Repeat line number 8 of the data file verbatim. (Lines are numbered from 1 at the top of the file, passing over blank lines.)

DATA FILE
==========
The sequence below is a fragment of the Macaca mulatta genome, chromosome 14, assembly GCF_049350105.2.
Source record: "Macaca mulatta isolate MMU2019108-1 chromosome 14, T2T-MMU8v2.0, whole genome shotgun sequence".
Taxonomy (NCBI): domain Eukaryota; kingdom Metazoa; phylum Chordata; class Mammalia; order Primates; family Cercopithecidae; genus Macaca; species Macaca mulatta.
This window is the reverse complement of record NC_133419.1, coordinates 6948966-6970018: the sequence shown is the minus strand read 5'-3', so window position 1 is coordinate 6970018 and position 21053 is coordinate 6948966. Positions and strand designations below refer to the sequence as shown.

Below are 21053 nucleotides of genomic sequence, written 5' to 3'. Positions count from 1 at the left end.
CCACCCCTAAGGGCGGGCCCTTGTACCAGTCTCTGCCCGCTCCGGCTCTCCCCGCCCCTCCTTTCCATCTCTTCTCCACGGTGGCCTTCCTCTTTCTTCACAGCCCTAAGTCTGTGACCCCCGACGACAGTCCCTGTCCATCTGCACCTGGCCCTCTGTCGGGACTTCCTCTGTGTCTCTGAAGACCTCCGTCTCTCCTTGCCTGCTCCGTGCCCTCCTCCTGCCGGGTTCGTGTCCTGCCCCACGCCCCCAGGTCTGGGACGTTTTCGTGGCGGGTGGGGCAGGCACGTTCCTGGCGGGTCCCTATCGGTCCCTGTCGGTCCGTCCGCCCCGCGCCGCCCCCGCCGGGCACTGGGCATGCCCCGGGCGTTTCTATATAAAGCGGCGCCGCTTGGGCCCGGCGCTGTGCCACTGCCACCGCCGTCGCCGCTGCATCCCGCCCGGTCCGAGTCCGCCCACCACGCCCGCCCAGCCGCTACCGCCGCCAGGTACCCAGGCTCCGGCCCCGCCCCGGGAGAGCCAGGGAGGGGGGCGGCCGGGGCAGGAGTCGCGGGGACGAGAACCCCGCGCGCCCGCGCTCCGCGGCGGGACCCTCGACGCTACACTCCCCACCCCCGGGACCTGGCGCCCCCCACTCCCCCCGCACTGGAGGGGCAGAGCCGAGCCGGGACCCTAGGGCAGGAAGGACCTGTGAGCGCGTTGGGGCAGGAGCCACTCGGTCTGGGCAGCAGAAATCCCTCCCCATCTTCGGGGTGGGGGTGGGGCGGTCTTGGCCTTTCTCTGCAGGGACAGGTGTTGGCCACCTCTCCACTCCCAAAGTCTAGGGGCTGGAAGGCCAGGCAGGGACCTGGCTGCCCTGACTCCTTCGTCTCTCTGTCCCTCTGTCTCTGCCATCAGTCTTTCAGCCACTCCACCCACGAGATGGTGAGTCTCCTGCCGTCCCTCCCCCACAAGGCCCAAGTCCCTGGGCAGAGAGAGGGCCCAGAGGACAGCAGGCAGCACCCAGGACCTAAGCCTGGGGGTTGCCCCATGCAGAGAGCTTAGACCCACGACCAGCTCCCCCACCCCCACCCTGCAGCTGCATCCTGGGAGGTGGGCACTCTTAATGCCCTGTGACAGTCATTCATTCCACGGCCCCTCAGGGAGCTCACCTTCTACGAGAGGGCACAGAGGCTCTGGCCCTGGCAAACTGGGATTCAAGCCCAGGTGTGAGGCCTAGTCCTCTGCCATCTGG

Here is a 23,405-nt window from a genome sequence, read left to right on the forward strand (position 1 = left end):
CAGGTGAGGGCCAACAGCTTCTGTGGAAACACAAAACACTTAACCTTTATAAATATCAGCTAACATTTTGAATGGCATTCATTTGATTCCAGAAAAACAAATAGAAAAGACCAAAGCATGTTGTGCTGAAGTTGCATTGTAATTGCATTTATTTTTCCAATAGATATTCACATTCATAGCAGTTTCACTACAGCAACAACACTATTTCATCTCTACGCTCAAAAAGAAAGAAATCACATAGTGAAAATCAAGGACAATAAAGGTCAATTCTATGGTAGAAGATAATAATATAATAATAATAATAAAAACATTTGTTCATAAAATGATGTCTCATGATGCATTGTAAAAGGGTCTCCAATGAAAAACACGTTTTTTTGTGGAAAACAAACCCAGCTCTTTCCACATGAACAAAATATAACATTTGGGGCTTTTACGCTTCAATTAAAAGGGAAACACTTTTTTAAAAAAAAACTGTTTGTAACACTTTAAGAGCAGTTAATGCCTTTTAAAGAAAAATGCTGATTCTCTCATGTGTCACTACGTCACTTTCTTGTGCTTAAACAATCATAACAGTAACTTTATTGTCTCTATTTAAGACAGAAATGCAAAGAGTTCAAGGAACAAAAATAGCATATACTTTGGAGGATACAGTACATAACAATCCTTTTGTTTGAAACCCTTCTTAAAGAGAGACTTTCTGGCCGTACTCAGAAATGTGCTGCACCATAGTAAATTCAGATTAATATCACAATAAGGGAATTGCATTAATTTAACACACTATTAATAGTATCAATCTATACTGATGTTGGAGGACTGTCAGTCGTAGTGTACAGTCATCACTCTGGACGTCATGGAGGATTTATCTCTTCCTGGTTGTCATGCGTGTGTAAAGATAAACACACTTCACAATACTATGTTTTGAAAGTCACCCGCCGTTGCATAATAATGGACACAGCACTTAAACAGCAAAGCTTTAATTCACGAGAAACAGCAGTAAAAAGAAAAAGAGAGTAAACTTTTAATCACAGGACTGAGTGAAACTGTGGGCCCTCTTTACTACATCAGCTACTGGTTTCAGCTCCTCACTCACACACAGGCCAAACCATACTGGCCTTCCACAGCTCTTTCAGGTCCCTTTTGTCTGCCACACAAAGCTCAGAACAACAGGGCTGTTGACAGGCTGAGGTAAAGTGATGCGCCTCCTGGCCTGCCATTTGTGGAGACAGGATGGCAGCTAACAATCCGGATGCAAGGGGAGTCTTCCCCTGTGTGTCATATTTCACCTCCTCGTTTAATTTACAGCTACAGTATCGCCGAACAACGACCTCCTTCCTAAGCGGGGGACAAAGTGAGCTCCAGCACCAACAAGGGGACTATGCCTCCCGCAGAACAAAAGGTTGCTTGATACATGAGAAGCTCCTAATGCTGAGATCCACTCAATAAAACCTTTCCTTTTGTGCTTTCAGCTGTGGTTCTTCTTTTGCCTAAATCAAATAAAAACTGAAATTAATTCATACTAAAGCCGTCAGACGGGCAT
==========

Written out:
CAGGTGAGGGCCAACAGCTTCTGTGGAAACACAAAACACTTAACCTTTATAAATATCAGCTAACATTTTGAATGGCATTCATTTGATTCCAGAAAAACAAATAGAAAAGACCAAAGCATGTTGTGCTGAAGTTGCATTGTAATTGCATTTATTTTTCCAATAGATATTCACATTCATAGCAGTTTCACTACAGCAACAACACTATTTCATCTCTACGCTCAAAAAGAAAGAAATCACATAGTGAAAATCAAGGACAATAAAGGTCAATTCTATGGTAGAAGATAATAATATAATAATAATAATAAAAACATTTGTTCATAAAATGATGTCTCATGATGCATTGTAAAAGGGTCTCCAATGAAAAACACGTTTTTTTGTGGAAAACAAACCCAGCTCTTTCCACATGAACAAAATATAACATTTGGGGCTTTTACGCTTCAATTAAAAGGGAAACACTTTTTTAAAAAAAAACTGTTTGTAACACTTTAAGAGCAGTTAATGCCTTTTAAAGAAAAATGCTGATTCTCTCATGTGTCACTACGTCACTTTCTTGTGCTTAAACAATCATAACAGTAACTTTATTGTCTCTATTTAAGACAGAAATGCAAAGAGTTCAAGGAACAAAAATAGCATATACTTTGGAGGATACAGTACATAACAATCCTTTTGTTTGAAACCCTTCTTAAAGAGAGACTTTCTGGCCGTACTCAGAAATGTGCTGCACCATAGTAAATTCAGATTAATATCACAATAAGGGAATTGCATTAATTTAACACACTATTAATAGTATCAATCTATACTGATGTTGGAGGACTGTCAGTCGTAGTGTACAGTCATCACTCTGGACGTCATGGAGGATTTATCTCTTCCTGGTTGTCATGCGTGTGTAAAGATAAACACACTTCACAATACTATGTTTTGAAAGTCACCCGCCGTTGCATAATAATGGACACAGCACTTAAACAGCAAAGCTTTAATTCACGAGAAACAGCAGTAAAAAGAAAAAGAGAGTAAACTTTTAATCACAGGACTGAGTGAAACTGTGGGCCCTCTTTACTACATCAGCTACTGGTTTCAGCTCCTCACTCACACACAGGCCAAACCATACTGGCCTTCCACAGCTCTTTCAGGTCCCTTTTGTCTGCCACACAAAGCTCAGAACAACAGGGCTGTTGACAGGCTGAGGTAAAGTGATGCGCCTCCTGGCCTGCCATTTGTGGAGACAGGATGGCAGCTAACAATCCGGATGCAAGGGGAGTCTTCCCCTGTGTGTCATATTTCACCTCCTCGTTTAATTTACAGCTACAGTATCGCCGAACAACGACCTCCTTCCTAAGCGGGGGACAAAGTGAGCTCCAGCACCAACAAGGGGACTATGCCTCCCGCAGAACAAAAGGTTGCTTGATACATGAGAAGCTCCTAATGCTGAGATCCACTCAATAAAACCTTTCCTTTTGTGCTTTCAGCTGTGGTTCTTCTTTTGCCTAAATCAAATAAAAACTGAAATTAATTCATACTAAAGCCGTCAGACGGGCAT